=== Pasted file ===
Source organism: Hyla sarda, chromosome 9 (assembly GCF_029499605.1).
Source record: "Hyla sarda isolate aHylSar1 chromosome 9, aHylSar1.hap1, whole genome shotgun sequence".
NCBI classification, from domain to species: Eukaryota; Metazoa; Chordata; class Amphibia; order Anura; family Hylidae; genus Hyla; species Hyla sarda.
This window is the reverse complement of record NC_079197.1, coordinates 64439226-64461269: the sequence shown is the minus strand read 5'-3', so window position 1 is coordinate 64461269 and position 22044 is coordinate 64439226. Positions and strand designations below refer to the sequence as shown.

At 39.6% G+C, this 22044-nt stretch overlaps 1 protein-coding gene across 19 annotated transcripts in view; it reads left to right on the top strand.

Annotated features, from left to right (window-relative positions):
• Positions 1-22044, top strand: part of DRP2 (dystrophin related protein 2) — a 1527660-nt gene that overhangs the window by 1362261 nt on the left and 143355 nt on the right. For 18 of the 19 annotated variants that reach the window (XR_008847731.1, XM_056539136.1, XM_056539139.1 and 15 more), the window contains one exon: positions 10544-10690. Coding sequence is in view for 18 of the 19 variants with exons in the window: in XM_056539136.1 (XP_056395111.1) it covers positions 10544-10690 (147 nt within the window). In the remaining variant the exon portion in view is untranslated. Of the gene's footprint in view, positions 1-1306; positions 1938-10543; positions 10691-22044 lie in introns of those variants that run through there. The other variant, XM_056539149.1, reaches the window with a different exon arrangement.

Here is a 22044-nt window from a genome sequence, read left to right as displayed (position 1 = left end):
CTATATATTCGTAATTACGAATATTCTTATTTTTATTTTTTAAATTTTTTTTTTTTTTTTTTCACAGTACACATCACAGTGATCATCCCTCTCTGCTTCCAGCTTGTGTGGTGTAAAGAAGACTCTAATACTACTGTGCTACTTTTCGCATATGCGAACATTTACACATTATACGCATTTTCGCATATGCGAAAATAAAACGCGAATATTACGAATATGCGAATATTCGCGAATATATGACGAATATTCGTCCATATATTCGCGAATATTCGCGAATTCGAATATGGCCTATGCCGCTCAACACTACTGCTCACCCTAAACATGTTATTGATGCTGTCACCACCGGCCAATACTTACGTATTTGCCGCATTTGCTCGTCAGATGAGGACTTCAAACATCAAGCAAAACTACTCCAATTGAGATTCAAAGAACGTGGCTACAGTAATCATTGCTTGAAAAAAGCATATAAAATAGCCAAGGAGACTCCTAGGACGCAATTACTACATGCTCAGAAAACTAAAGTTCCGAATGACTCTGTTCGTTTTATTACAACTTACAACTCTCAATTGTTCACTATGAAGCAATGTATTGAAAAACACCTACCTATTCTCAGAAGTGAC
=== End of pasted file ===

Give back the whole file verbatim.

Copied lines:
Source organism: Hyla sarda, chromosome 9 (assembly GCF_029499605.1).
Source record: "Hyla sarda isolate aHylSar1 chromosome 9, aHylSar1.hap1, whole genome shotgun sequence".
NCBI classification, from domain to species: Eukaryota; Metazoa; Chordata; class Amphibia; order Anura; family Hylidae; genus Hyla; species Hyla sarda.
This window is the reverse complement of record NC_079197.1, coordinates 64439226-64461269: the sequence shown is the minus strand read 5'-3', so window position 1 is coordinate 64461269 and position 22044 is coordinate 64439226. Positions and strand designations below refer to the sequence as shown.

At 39.6% G+C, this 22044-nt stretch overlaps 1 protein-coding gene across 19 annotated transcripts in view; it reads left to right on the top strand.

Annotated features, from left to right (window-relative positions):
• Positions 1-22044, top strand: part of DRP2 (dystrophin related protein 2) — a 1527660-nt gene that overhangs the window by 1362261 nt on the left and 143355 nt on the right. For 18 of the 19 annotated variants that reach the window (XR_008847731.1, XM_056539136.1, XM_056539139.1 and 15 more), the window contains one exon: positions 10544-10690. Coding sequence is in view for 18 of the 19 variants with exons in the window: in XM_056539136.1 (XP_056395111.1) it covers positions 10544-10690 (147 nt within the window). In the remaining variant the exon portion in view is untranslated. Of the gene's footprint in view, positions 1-1306; positions 1938-10543; positions 10691-22044 lie in introns of those variants that run through there. The other variant, XM_056539149.1, reaches the window with a different exon arrangement.

Here is a 22044-nt window from a genome sequence, read left to right as displayed (position 1 = left end):
CTATATATTCGTAATTACGAATATTCTTATTTTTATTTTTTAAATTTTTTTTTTTTTTTTTTCACAGTACACATCACAGTGATCATCCCTCTCTGCTTCCAGCTTGTGTGGTGTAAAGAAGACTCTAATACTACTGTGCTACTTTTCGCATATGCGAACATTTACACATTATACGCATTTTCGCATATGCGAAAATAAAACGCGAATATTACGAATATGCGAATATTCGCGAATATATGACGAATATTCGTCCATATATTCGCGAATATTCGCGAATTCGAATATGGCCTATGCCGCTCAACACTACTGCTCACCCTAAACATGTTATTGATGCTGTCACCACCGGCCAATACTTACGTATTTGCCGCATTTGCTCGTCAGATGAGGACTTCAAACATCAAGCAAAACTACTCCAATTGAGATTCAAAGAACGTGGCTACAGTAATCATTGCTTGAAAAAAGCATATAAAATAGCCAAGGAGACTCCTAGGACGCAATTACTACATGCTCAGAAAACTAAAGTTCCGAATGACTCTGTTCGTTTTATTACAACTTACAACTCTCAATTGTTCACTATGAAGCAATGTATTGAAAAACACCTACCTATTCTCAGAAGTGAC